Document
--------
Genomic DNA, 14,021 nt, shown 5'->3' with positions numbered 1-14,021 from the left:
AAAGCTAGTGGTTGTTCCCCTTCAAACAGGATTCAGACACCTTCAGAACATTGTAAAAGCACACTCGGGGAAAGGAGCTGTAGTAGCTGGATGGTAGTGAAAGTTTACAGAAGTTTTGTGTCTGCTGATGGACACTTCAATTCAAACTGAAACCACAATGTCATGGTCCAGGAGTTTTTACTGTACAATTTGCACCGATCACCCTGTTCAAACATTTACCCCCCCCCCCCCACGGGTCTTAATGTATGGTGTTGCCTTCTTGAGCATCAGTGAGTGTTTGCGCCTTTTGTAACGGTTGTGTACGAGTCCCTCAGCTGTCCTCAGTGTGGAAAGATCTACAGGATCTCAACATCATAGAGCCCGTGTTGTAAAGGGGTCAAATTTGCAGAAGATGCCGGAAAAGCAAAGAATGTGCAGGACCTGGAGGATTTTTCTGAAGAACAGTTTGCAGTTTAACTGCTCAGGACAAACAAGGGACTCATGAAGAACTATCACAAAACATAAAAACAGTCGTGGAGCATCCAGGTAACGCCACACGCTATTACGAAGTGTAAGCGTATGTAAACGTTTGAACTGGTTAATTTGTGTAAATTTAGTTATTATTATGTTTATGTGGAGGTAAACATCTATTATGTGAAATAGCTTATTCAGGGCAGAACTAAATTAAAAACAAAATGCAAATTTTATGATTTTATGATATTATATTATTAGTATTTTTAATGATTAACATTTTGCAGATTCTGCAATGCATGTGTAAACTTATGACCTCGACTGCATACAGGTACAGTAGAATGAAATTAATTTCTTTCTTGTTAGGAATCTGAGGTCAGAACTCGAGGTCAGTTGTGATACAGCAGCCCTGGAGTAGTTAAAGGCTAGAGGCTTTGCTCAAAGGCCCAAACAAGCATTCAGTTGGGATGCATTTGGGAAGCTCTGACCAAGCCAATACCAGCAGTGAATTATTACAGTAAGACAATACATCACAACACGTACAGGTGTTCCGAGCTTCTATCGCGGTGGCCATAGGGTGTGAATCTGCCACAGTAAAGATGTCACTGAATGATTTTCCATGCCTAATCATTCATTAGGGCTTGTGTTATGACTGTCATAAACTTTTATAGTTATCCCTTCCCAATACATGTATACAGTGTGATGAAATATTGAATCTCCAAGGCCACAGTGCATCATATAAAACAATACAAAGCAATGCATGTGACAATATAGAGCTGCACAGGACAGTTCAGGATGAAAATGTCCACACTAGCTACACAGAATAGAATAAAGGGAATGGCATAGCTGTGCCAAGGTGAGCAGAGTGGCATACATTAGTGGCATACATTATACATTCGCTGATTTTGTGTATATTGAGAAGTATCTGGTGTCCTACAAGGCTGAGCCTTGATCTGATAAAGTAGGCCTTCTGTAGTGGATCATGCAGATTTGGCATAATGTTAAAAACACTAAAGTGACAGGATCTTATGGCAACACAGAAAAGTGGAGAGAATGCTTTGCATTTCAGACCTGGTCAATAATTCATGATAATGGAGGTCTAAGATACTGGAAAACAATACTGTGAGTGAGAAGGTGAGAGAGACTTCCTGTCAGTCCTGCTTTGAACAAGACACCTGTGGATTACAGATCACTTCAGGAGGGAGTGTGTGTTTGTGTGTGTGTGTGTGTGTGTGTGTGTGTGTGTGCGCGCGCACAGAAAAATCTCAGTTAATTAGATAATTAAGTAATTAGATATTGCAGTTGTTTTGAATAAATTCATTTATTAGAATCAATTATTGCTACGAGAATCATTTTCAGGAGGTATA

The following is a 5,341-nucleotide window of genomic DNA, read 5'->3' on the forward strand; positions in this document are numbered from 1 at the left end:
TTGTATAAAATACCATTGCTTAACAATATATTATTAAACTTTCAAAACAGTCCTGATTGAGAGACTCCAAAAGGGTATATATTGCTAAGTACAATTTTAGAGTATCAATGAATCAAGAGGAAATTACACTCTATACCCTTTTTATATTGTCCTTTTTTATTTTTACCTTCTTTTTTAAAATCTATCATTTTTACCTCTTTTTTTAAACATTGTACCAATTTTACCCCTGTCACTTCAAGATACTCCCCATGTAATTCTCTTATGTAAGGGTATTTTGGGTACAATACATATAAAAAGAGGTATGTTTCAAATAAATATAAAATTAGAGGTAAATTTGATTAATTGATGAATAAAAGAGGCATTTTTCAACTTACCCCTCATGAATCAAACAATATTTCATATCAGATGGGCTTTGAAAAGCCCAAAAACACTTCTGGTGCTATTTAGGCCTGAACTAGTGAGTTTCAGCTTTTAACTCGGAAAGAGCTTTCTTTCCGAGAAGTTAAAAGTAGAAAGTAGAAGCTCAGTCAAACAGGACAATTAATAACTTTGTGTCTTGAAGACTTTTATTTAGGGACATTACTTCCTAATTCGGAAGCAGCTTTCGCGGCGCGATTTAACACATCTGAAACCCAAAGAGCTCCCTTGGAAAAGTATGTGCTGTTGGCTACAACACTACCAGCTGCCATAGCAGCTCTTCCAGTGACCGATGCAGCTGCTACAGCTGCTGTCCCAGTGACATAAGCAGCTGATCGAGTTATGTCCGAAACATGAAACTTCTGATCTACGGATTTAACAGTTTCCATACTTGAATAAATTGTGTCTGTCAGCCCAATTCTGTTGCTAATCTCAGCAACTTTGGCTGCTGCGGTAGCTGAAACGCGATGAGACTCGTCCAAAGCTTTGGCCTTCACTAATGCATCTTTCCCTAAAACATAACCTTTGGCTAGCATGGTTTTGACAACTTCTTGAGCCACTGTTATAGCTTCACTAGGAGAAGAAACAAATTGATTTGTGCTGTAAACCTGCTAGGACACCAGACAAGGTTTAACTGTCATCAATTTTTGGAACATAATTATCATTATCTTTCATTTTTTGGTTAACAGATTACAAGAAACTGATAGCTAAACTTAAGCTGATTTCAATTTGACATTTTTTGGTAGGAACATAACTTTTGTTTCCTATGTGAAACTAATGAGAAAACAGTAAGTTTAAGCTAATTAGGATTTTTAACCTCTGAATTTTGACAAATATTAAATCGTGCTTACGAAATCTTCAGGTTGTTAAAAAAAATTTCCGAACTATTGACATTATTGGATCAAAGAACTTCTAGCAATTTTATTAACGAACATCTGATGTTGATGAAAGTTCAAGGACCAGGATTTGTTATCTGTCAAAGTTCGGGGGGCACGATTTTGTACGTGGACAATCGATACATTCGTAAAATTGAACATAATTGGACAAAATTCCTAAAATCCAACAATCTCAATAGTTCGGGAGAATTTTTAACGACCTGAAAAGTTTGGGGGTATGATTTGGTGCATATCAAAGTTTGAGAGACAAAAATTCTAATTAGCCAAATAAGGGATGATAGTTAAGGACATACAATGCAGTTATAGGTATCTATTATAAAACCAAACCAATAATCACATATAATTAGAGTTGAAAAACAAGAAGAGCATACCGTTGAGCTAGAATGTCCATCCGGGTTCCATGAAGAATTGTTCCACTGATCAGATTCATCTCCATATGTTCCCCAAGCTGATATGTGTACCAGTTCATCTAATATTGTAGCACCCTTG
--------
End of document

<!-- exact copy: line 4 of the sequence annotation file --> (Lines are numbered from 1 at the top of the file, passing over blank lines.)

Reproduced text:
TTGTATAAAATACCATTGCTTAACAATATATTATTAAACTTTCAAAACAGTCCTGATTGAGAGACTCCAAAAGGGTATATATTGCTAAGTACAATTTTAGAGTATCAATGAATCAAGAGGAAATTACACTCTATACCCTTTTTATATTGTCCTTTTTTATTTTTACCTTCTTTTTTAAAATCTATCATTTTTACCTCTTTTTTTAAACATTGTACCAATTTTACCCCTGTCACTTCAAGATACTCCCCATGTAATTCTCTTATGTAAGGGTATTTTGGGTACAATACATATAAAAAGAGGTATGTTTCAAATAAATATAAAATTAGAGGTAAATTTGATTAATTGATGAATAAAAGAGGCATTTTTCAACTTACCCCTCATGAATCAAACAATATTTCATATCAGATGGGCTTTGAAAAGCCCAAAAACACTTCTGGTGCTATTTAGGCCTGAACTAGTGAGTTTCAGCTTTTAACTCGGAAAGAGCTTTCTTTCCGAGAAGTTAAAAGTAGAAAGTAGAAGCTCAGTCAAACAGGACAATTAATAACTTTGTGTCTTGAAGACTTTTATTTAGGGACATTACTTCCTAATTCGGAAGCAGCTTTCGCGGCGCGATTTAACACATCTGAAACCCAAAGAGCTCCCTTGGAAAAGTATGTGCTGTTGGCTACAACACTACCAGCTGCCATAGCAGCTCTTCCAGTGACCGATGCAGCTGCTACAGCTGCTGTCCCAGTGACATAAGCAGCTGATCGAGTTATGTCCGAAACATGAAACTTCTGATCTACGGATTTAACAGTTTCCATACTTGAATAAATTGTGTCTGTCAGCCCAATTCTGTTGCTAATCTCAGCAACTTTGGCTGCTGCGGTAGCTGAAACGCGATGAGACTCGTCCAAAGCTTTGGCCTTCACTAATGCATCTTTCCCTAAAACATAACCTTTGGCTAGCATGGTTTTGACAACTTCTTGAGCCACTGTTATAGCTTCACTAGGAGAAGAAACAAATTGATTTGTGCTGTAAACCTGCTAGGACACCAGACAAGGTTTAACTGTCATCAATTTTTGGAACATAATTATCATTATCTTTCATTTTTTGGTTAACAGATTACAAGAAACTGATAGCTAAACTTAAGCTGATTTCAATTTGACATTTTTTGGTAGGAACATAACTTTTGTTTCCTATGTGAAACTAATGAGAAAACAGTAAGTTTAAGCTAATTAGGATTTTTAACCTCTGAATTTTGACAAATATTAAATCGTGCTTACGAAATCTTCAGGTTGTTAAAAAAAATTTCCGAACTATTGACATTATTGGATCAAAGAACTTCTAGCAATTTTATTAACGAACATCTGATGTTGATGAAAGTTCAAGGACCAGGATTTGTTATCTGTCAAAGTTCGGGGGGCACGATTTTGTACGTGGACAATCGATACATTCGTAAAATTGAACATAATTGGACAAAATTCCTAAAATCCAACAATCTCAATAGTTCGGGAGAATTTTTAACGACCTGAAAAGTTTGGGGGTATGATTTGGTGCATATCAAAGTTTGAGAGACAAAAATTCTAATTAGCCAAATAAGGGATGATAGTTAAGGACATACAATGCAGTTATAGGTATCTATTATAAAACCAAACCAATAATCACATATAATTAGAGTTGAAAAACAAGAAGAGCATACCGTTGAGCTAGAATGTCCATCCGGGTTCCATGAAGAATTGTTCCACTGATCAGATTCATCTCCATATGTTCCCCAAGCTGATATGTGTACCAGTTCATCTAATATTGTAGCACCCTTG